You want your employees to stick around and do well? Invest in inclusive leadership and embeddedness, study suggests

Dr. Debjani GhoshAn important challenge leaders of contemporary business organizations face is retaining and motivating employees for high performance. Unhappy and demotivated employees are less likely to be around longer, and if they are, they are less likely to be productive. This challenge can be more pronounced in demographically diverse workplaces. So, how can managers retain and motivate their employees for better performance?

Dr. Jorge GonzalezA recent publication by our own Dr. Debjani Ghosh (Lecturer) and Dr. Jorge Gonzalez (Chair and Professor), both of the Department of Management, suggests that one way to do this is by promoting inclusive leadership and organizational embeddedness. Employees’ job embeddedness consists of three dimensions: the links they have to the organization (social connection), their perceived fit to the workplace in terms of their values and skills, and the sacrifices they may have to make if they decide to leave the organization. Employees who score higher in these dimensions are considered well embedded in their organizations. However, according to the authors, the level of embeddedness may vary among employees from diverse backgrounds and organizational settings. The job embeddedness process for organizations that are monolithic (mostly composed of the dominant social group) is likely to be different from that of pluralistic and multicultural organizational settings with employees from both dominant and marginalized social groups. Depending on the organizational context, the authors argue, it might take employees longer or shorter to be effectively embedded in the organization.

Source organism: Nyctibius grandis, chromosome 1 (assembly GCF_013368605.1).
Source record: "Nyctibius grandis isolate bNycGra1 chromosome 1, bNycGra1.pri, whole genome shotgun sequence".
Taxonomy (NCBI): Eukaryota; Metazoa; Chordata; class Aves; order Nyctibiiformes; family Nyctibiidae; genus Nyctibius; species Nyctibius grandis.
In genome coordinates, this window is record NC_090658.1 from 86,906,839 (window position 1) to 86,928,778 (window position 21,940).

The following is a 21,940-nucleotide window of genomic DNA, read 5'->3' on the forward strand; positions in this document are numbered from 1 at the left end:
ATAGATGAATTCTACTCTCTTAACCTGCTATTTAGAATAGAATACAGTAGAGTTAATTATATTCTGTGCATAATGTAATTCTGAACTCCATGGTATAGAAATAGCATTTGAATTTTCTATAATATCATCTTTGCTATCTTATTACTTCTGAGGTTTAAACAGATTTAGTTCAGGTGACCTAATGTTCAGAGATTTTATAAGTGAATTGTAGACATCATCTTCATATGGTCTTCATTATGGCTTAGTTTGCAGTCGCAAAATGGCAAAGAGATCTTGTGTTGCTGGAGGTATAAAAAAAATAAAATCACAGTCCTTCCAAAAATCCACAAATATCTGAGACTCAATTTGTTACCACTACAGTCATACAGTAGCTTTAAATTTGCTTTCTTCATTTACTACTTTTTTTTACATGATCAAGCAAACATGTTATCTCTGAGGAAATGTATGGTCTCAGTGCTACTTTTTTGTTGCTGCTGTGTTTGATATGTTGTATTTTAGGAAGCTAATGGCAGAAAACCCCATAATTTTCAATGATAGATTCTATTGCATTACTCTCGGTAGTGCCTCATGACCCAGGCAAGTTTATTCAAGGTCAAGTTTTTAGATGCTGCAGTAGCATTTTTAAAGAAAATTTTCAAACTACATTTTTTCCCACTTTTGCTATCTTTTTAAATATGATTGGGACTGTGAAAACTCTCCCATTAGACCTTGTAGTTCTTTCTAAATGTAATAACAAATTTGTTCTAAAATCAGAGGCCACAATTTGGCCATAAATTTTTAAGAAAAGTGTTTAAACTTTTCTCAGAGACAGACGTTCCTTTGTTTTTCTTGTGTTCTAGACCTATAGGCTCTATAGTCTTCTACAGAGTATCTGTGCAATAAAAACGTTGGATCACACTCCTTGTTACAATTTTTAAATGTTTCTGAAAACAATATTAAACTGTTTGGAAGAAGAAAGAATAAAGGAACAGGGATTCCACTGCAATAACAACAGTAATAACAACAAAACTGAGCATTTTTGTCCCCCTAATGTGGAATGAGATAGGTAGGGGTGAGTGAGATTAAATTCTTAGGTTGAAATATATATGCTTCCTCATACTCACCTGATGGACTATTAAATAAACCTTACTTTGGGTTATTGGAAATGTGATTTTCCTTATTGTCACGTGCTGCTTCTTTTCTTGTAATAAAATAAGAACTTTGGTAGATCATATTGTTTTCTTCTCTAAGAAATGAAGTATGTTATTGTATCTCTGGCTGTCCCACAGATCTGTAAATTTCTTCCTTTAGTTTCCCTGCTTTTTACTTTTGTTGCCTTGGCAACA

So how to support better embeddedness for all employees? The authors emphasize the important role of leaders, particularly inclusive leadership. According to the authors, “leaders interested in retention should understand how employees from distinct social groups develop organizational links, fit, and sacrifice depending on the degree of diversity and inclusion in their organizations. Leaders should pay attention to diversity-related obstacles, intergroup relations problems, and other hurdles to adapt their roles and behaviours to the diversity and needs of their organizations.”

The paper was co-authored with Professor Tomoki Sekiguchi from Kyoto University and was published in the Journal of Management Studies, which is a prestigious journal included in the global Financial Times Top 50 journal list.